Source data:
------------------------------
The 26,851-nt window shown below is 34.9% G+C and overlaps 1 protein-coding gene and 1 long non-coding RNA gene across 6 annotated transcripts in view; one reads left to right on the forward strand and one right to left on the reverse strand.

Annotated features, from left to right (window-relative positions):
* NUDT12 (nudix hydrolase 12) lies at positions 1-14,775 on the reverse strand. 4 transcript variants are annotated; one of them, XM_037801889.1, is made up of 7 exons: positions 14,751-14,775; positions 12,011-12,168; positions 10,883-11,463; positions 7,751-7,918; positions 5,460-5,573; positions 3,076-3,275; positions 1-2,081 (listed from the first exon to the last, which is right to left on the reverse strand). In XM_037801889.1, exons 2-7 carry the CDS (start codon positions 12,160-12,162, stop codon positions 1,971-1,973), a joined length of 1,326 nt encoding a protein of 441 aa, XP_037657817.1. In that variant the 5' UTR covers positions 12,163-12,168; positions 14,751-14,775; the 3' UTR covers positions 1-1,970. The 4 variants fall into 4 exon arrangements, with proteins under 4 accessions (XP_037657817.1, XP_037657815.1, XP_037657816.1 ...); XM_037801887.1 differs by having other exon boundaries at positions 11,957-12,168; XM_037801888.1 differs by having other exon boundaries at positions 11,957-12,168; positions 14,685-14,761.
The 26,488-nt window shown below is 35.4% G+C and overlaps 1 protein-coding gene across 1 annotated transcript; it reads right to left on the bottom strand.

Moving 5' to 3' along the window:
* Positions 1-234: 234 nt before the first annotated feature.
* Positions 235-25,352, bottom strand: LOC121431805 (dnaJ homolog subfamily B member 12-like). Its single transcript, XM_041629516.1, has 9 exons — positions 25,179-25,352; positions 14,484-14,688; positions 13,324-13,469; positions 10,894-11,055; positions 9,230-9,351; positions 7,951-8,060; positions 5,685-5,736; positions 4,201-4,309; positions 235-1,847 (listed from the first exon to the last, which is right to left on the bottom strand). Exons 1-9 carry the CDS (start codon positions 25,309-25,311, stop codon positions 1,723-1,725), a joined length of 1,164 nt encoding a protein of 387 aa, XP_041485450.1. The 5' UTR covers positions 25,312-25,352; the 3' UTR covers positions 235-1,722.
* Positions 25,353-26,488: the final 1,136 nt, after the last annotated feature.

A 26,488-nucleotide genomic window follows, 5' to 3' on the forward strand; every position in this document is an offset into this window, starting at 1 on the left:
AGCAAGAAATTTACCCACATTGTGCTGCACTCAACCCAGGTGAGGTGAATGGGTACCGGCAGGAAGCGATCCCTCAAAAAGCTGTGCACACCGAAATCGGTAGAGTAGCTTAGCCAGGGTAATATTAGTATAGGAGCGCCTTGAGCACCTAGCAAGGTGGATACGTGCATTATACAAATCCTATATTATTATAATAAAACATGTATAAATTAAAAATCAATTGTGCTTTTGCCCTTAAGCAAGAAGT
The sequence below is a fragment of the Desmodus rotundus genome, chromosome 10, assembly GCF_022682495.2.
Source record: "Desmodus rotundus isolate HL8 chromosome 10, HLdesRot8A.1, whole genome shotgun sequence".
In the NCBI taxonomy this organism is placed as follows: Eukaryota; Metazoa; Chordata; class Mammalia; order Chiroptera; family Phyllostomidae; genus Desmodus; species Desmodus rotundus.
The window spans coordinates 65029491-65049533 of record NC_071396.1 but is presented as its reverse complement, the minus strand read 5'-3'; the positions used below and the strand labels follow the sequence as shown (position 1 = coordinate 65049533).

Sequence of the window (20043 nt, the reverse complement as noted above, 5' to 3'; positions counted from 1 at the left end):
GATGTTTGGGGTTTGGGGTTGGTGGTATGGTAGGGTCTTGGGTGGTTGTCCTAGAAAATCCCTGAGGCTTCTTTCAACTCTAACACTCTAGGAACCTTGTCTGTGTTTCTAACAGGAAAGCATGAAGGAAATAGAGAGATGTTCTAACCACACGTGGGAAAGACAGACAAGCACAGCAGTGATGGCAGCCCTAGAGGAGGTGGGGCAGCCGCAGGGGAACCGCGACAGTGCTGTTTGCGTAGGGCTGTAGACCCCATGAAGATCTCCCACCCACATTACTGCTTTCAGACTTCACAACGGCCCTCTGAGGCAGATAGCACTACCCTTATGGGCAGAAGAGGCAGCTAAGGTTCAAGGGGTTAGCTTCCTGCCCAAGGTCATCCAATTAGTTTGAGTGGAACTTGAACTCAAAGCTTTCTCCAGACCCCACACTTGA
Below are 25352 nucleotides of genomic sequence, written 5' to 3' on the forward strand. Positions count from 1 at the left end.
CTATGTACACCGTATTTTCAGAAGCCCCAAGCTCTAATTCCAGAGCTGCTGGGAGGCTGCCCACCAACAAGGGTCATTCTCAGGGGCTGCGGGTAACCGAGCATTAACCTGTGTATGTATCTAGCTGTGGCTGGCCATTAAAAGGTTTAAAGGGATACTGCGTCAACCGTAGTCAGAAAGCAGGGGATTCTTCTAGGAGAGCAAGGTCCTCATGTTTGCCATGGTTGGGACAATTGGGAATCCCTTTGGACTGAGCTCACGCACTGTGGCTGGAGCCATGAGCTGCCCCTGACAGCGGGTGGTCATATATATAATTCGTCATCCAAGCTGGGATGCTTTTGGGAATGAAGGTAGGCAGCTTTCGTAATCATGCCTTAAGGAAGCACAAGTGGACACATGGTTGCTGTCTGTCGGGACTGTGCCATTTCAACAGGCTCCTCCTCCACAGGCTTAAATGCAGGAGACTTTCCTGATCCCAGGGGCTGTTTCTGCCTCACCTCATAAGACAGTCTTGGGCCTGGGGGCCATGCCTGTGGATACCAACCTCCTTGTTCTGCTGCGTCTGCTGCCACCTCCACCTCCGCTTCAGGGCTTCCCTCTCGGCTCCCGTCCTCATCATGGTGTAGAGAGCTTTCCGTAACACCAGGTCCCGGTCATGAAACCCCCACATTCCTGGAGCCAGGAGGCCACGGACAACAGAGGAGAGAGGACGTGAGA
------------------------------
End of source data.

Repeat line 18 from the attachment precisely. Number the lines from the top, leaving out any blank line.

CTATGTACACCGTATTTTCAGAAGCCCCAAGCTCTAATTCCAGAGCTGCTGGGAGGCTGCCCACCAACAAGGGTCATTCTCAGGGGCTGCGGGTAACCGAGCATTAACCTGTGTATGTATCTAGCTGTGGCTGGCCATTAAAAGGTTTAAAGGGATACTGCGTCAACCGTAGTCAGAAAGCAGGGGATTCTTCTAGGAGAGCAAGGTCCTCATGTTTGCCATGGTTGGGACAATTGGGAATCCCTTTGGACTGAGCTCACGCACTGTGGCTGGAGCCATGAGCTGCCCCTGACAGCGGGTGGTCATATATATAATTCGTCATCCAAGCTGGGATGCTTTTGGGAATGAAGGTAGGCAGCTTTCGTAATCATGCCTTAAGGAAGCACAAGTGGACACATGGTTGCTGTCTGTCGGGACTGTGCCATTTCAACAGGCTCCTCCTCCACAGGCTTAAATGCAGGAGACTTTCCTGATCCCAGGGGCTGTTTCTGCCTCACCTCATAAGACAGTCTTGGGCCTGGGGGCCATGCCTGTGGATACCAACCTCCTTGTTCTGCTGCGTCTGCTGCCACCTCCACCTCCGCTTCAGGGCTTCCCTCTCGGCTCCCGTCCTCATCATGGTGTAGAGAGCTTTCCGTAACACCAGGTCCCGGTCATGAAACCCCCACATTCCTGGAGCCAGGAGGCCACGGACAACAGAGGAGAGAGGACGTGAGA